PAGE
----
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Overzealous Orange cuts off customer, still bills

Who are you? And where's our money?

A confused Orange disconnected a customer after he cancelled his brother's account, and then insisted he pay for the suspended line until he produced ID to get reconnected.

The chap in question, one Peter McDougall, signed a contract with Orange in December, but his line was cut without warning in the middle of last week. He called Orange (on another line) and was told he'd have to go to an Orange store and prove his identity to have the phone reconnected.

And no, he couldn't stop paying for the service he was no longer receiving.

We asked Orange what was going on, and the company said: "We noticed excessive usage so we wanted to ensure everything was ok with the account." That sounded perfectly reasonable, except that Orange made no attempt to contact the customer other than one failed call to his landline. And there was no excessive use on the suspended account.

Not that McDougall even got that information - he was simply told that Orange didn't have his ID, and therefore wouldn't reconnect the line, though it was still happy to accept the signature on his contract and thus continue taking his money.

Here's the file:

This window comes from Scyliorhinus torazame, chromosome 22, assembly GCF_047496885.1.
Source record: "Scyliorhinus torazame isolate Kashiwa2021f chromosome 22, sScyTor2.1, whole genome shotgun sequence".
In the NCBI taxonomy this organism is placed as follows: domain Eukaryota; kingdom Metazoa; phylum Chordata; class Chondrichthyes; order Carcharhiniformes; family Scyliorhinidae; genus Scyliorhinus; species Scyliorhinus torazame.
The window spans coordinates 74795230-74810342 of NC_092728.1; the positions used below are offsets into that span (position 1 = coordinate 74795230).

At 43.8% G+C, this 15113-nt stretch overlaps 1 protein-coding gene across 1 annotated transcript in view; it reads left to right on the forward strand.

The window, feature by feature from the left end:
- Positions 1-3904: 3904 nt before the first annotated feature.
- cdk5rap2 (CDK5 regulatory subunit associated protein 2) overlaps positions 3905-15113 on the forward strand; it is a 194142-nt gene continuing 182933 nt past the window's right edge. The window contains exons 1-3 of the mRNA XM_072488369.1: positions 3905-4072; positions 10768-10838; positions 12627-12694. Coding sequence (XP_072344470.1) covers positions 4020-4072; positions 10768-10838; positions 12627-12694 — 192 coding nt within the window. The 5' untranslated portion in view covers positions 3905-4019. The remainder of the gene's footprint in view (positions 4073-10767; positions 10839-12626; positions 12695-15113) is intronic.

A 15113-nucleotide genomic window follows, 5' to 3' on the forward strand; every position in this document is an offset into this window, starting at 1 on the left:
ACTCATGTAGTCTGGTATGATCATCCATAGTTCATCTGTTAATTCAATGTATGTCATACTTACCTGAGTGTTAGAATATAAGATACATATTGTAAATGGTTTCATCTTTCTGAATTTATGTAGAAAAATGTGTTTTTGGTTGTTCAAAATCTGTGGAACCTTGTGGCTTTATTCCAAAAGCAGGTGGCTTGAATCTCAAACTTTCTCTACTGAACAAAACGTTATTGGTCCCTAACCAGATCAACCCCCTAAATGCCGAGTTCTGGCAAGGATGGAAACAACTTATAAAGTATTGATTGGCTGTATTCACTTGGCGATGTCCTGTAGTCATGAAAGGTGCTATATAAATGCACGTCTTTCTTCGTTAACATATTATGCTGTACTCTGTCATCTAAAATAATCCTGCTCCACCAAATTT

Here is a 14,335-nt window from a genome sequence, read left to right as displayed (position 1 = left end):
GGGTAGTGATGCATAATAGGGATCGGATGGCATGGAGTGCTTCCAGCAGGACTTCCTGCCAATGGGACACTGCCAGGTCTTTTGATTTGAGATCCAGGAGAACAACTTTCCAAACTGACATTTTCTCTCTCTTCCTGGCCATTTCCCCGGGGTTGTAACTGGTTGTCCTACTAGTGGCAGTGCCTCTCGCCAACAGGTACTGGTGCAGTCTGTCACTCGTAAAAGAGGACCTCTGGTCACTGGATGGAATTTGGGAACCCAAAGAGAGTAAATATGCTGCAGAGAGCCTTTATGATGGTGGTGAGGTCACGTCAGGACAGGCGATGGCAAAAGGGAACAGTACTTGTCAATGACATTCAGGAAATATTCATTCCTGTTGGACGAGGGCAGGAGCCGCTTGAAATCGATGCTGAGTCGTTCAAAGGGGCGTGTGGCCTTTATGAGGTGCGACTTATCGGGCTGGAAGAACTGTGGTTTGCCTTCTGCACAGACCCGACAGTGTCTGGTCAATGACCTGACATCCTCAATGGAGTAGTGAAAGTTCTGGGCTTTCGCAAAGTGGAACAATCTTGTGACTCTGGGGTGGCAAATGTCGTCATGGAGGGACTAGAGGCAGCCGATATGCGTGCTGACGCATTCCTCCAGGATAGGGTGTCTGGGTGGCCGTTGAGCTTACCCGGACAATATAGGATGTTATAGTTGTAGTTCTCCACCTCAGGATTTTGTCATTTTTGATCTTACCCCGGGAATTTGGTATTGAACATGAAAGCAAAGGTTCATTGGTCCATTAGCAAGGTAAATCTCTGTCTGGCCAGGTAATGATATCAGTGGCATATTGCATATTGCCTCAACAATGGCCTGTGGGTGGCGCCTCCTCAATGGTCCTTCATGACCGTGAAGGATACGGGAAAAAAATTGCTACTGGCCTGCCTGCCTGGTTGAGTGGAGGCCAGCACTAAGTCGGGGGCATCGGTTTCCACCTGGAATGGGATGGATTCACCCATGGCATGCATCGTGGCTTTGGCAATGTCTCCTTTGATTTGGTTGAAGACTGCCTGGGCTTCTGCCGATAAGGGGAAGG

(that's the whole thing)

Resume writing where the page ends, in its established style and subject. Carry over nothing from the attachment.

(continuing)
Following our enquiries Orange did reconnect the line and apologise, though it took longer to work out what went wrong.

The problem, it seems, was that McDougall set up a SIM-only account for his brother, who promptly ran up a decent bill and thus surrendered his familial phone rights. The brother's connection was paid off and cancelled.

Two days later Orange decided this was all very dodgy and cut off Peter McDougall's own account without warning. Suggestions that there might be some confusion with his brother's account were initially dismissed, and he was told that Orange's security department had simply realised it didn't have his ID on file and therefore cut off his line.

We're glad Orange has reconnected the line, and hopefully will be ensuring that this remains an isolated incident. Even the operator now admits that "a text message asking the customer to call us would have been more appropriate", which is really the least of it. ®

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